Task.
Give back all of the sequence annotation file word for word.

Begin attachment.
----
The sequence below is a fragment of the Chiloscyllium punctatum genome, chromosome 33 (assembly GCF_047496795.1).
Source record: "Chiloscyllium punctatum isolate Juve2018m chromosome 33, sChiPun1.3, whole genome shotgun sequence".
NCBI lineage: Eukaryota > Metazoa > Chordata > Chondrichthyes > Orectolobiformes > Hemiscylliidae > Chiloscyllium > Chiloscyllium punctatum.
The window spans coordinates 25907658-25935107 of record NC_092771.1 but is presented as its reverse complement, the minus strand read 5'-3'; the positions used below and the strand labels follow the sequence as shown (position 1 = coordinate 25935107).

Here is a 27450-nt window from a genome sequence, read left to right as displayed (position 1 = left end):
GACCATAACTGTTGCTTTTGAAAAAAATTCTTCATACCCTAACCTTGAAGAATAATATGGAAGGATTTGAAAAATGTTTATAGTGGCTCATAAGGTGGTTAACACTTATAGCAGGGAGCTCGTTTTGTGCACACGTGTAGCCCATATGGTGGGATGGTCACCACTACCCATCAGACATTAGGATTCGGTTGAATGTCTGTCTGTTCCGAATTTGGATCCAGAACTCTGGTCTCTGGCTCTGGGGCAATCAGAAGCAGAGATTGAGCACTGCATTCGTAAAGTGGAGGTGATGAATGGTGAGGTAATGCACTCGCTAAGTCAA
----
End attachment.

The sequence below is a fragment of the Chiloscyllium punctatum genome, chromosome 33 (assembly GCF_047496795.1).
Source record: "Chiloscyllium punctatum isolate Juve2018m chromosome 33, sChiPun1.3, whole genome shotgun sequence".
NCBI lineage: Eukaryota > Metazoa > Chordata > Chondrichthyes > Orectolobiformes > Hemiscylliidae > Chiloscyllium > Chiloscyllium punctatum.
The window spans coordinates 25907658-25935107 of record NC_092771.1 but is presented as its reverse complement, the minus strand read 5'-3'; the positions used below and the strand labels follow the sequence as shown (position 1 = coordinate 25935107).

Here is a 27450-nt window from a genome sequence, read left to right as displayed (position 1 = left end):
GACCATAACTGTTGCTTTTGAAAAAAATTCTTCATACCCTAACCTTGAAGAATAATATGGAAGGATTTGAAAAATGTTTATAGTGGCTCATAAGGTGGTTAACACTTATAGCAGGGAGCTCGTTTTGTGCACACGTGTAGCCCATATGGTGGGATGGTCACCACTACCCATCAGACATTAGGATTCGGTTGAATGTCTGTCTGTTCCGAATTTGGATCCAGAACTCTGGTCTCTGGCTCTGGGGCAATCAGAAGCAGAGATTGAGCACTGCATTCGTAAAGTGGAGGTGATGAATGGTGAGGTAATGCACTCGCTAAGTCAA